Flour is a powder which may either be fine or coarse made by grinding raw grains or roots and used to make many different foods. For we lovers of pasta, pastries, and cakes, we certainly have to recognize that flour wins over Netflix any day, anytime, can I get an Amen? I still love me some Netflix though. Flour is very rich in carbohydrates, it contains a high proportion of starches, which are a subset of carbohydrates.
Wheat flour is produced from the milling of wheat. It is one of the wide range of flours that exist and is the most common flour, it is so common that many understand that ‘flour’ refers to ‘wheat flour alone. The reason is not so far-fetched, wheat flour contains a protein known as gluten which has high binding power, if you have ever tried baking biscuits with any other type of flour and you noticed that it was breaking, it’s probably because of the low gluten content in flour. Due to the unique viscoelastic and adhesive properties of gluten proteins, global demand for wheat is increasing. For example, from FAO Food Balance Sheets, it is notable that the contribution of wheat to total kcal between 1961-2011 increased significantly in Nigeria (from less than 1% to 6.64%, turns out it is not only because of Eba that we are not skinny. Many of us are one baked product from our dream weight.
You may have noticed that not all flours are the same, wheat varieties exist and they could be either soft or weak if their gluten content is low and if its gluten content is high, it is called hard. Hard flour is high in gluten, with 12-14% gluten content, and its dough has an elastic toughness that holds the shape well once baked, hard flour is good for crusty or chewy breads.
On the other hand, soft flour is comparatively low in gluten with about 8-10% gluten content and thus results in products with finer and crumbly texture, soft flour is good for cakes, cookies, and pie crusts. The more gluten in a flour, the easier it is to build up a tough structure able to trap the waste gases of yeast during kneading as well as rise effectively during baking.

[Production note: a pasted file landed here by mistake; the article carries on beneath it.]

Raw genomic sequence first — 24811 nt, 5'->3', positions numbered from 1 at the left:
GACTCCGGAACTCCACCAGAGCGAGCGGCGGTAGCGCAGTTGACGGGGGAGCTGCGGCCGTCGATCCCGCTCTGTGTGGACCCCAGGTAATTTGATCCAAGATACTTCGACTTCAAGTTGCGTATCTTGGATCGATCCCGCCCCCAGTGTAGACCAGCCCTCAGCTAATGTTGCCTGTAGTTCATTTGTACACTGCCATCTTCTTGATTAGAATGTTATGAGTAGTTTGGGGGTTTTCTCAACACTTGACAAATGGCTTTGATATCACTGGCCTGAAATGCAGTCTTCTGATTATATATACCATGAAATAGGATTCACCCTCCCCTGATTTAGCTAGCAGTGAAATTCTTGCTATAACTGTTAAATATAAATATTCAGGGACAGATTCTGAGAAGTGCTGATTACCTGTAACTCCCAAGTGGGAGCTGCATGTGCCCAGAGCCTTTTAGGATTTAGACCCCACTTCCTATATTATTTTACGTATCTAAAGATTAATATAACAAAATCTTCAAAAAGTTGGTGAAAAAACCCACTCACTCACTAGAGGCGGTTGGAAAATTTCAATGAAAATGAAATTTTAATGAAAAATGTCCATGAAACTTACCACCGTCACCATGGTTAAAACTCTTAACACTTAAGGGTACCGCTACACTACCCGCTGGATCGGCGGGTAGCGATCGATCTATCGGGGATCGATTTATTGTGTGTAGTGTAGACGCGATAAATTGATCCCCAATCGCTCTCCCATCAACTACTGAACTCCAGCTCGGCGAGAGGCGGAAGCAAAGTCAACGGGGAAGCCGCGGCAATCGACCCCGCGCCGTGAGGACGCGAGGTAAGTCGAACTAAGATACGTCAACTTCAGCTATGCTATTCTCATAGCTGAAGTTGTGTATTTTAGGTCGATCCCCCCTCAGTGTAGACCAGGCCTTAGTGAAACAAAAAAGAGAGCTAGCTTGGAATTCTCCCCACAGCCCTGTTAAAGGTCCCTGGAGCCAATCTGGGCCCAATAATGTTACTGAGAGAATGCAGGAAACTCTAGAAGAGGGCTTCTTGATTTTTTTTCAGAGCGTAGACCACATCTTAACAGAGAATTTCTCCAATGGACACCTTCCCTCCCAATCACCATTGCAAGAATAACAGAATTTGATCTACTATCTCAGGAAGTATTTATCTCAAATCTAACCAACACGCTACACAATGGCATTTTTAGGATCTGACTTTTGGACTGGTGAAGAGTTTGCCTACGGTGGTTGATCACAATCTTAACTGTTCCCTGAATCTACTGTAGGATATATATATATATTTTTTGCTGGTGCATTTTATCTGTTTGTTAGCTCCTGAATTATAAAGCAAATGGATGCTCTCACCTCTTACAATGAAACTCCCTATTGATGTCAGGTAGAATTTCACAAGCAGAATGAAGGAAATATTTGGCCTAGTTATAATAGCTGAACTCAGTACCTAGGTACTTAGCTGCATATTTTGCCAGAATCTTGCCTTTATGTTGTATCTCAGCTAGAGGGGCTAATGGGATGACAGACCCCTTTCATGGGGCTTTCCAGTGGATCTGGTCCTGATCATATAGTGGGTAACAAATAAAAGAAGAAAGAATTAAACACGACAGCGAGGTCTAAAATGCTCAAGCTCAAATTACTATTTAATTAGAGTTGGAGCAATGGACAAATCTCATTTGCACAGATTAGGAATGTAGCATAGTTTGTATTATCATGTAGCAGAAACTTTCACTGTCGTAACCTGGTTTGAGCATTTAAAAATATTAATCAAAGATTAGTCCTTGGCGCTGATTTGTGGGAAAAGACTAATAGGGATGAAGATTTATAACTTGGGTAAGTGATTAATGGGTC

Let’s consider some categorizations of wheat flour and their nutritional properties:
White flour: this is produced only from the endosperm part of the wheat kernel. It is more popular because it produces lighter baked goods than whole-wheat flour and has an unequaled ability to form gluten. The problem with white flour is that when the bran (which is the outer layer of the kernel is rich in phytochemicals and antioxidants called lignans, flavonoids, luteins) and germ(germ which is the heart of the kernel is very rich in vitamin E and is known to be the main source of vitamin B complex and includes vitamins like thiamine and folic acid) are removed from the wheat kernel. Vitamins and minerals are decreased along with dietary fiber and to replace some of the missing nutrients, they are enriched with vitamin additives.
Brown flour: this is produced from a part of the germ and a part of the bran of the grain. There are visible brown specks of the germ and bran present in the flour. The problem with this one is the visible specks which many people may not like to see in their baked products but it is a great deal healthier.
THIS POST CONTINUES IN PART TWO.
Post by Miss Toyosi,a food nutritionist and content food writer at Sophyfoodblog